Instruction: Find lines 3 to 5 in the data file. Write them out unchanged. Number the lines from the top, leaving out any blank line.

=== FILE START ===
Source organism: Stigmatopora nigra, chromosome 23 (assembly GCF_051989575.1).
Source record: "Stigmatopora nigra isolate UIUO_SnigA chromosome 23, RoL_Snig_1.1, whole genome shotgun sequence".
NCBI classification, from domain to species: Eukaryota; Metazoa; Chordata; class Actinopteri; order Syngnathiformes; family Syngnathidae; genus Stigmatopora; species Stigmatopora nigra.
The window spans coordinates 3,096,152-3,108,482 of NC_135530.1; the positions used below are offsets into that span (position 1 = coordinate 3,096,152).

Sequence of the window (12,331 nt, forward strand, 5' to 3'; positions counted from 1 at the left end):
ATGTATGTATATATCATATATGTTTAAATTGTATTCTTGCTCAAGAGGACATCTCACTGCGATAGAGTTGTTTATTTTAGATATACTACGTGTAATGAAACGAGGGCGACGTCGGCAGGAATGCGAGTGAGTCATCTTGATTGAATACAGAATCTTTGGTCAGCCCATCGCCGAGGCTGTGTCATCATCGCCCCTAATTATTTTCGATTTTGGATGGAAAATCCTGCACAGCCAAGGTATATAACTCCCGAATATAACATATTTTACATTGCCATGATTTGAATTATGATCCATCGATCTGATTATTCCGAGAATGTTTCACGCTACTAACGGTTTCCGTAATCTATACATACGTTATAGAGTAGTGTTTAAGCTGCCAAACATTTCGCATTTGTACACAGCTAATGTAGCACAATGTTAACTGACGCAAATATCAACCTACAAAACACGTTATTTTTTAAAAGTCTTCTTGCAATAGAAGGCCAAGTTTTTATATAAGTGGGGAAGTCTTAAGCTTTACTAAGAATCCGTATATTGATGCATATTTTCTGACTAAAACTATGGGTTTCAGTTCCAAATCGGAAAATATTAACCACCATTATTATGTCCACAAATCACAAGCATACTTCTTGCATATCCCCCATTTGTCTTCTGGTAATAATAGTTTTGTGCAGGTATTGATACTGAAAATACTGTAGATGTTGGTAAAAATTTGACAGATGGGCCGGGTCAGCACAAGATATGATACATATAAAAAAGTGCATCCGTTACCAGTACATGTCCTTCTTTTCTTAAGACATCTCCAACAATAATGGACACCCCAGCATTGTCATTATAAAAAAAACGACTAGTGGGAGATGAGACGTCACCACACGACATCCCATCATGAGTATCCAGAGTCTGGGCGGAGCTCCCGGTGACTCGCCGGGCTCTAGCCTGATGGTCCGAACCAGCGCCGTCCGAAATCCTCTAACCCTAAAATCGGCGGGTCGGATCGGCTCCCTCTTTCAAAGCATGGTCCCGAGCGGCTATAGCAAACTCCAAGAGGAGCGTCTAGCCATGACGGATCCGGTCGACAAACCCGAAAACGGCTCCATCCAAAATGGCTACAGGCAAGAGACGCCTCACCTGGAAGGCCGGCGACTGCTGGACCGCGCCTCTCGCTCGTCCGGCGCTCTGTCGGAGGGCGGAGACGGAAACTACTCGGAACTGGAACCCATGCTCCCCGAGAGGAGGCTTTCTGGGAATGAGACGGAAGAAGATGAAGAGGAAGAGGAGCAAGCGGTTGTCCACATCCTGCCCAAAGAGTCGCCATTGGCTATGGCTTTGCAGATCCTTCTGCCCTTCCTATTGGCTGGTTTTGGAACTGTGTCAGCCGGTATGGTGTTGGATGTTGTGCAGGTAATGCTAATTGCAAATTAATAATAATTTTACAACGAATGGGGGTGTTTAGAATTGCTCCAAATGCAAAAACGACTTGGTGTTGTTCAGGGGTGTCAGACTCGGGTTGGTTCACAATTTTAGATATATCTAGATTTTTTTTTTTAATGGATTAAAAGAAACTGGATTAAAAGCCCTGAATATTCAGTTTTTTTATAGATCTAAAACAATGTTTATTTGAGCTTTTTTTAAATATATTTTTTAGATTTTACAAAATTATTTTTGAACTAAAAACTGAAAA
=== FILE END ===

NCBI classification, from domain to species: Eukaryota; Metazoa; Chordata; class Actinopteri; order Syngnathiformes; family Syngnathidae; genus Stigmatopora; species Stigmatopora nigra.
The window spans coordinates 3,096,152-3,108,482 of NC_135530.1; the positions used below are offsets into that span (position 1 = coordinate 3,096,152).

Sequence of the window (12,331 nt, forward strand, 5' to 3'; positions counted from 1 at the left end):